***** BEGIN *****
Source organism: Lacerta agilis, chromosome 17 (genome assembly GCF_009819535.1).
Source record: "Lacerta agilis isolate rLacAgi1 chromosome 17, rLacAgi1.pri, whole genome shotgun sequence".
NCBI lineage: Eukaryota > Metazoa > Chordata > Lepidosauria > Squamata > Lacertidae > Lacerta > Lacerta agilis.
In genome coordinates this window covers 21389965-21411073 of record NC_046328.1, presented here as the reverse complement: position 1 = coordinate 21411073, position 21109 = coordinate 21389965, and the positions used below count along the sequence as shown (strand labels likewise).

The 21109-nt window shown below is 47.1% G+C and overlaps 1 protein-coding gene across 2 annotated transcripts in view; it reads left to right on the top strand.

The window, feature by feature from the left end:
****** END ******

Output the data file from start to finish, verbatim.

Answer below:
Source organism: Lacerta agilis, chromosome 17 (genome assembly GCF_009819535.1).
Source record: "Lacerta agilis isolate rLacAgi1 chromosome 17, rLacAgi1.pri, whole genome shotgun sequence".
NCBI lineage: Eukaryota > Metazoa > Chordata > Lepidosauria > Squamata > Lacertidae > Lacerta > Lacerta agilis.
In genome coordinates this window covers 21389965-21411073 of record NC_046328.1, presented here as the reverse complement: position 1 = coordinate 21411073, position 21109 = coordinate 21389965, and the positions used below count along the sequence as shown (strand labels likewise).

The 21109-nt window shown below is 47.1% G+C and overlaps 1 protein-coding gene across 2 annotated transcripts in view; it reads left to right on the top strand.

The window, feature by feature from the left end: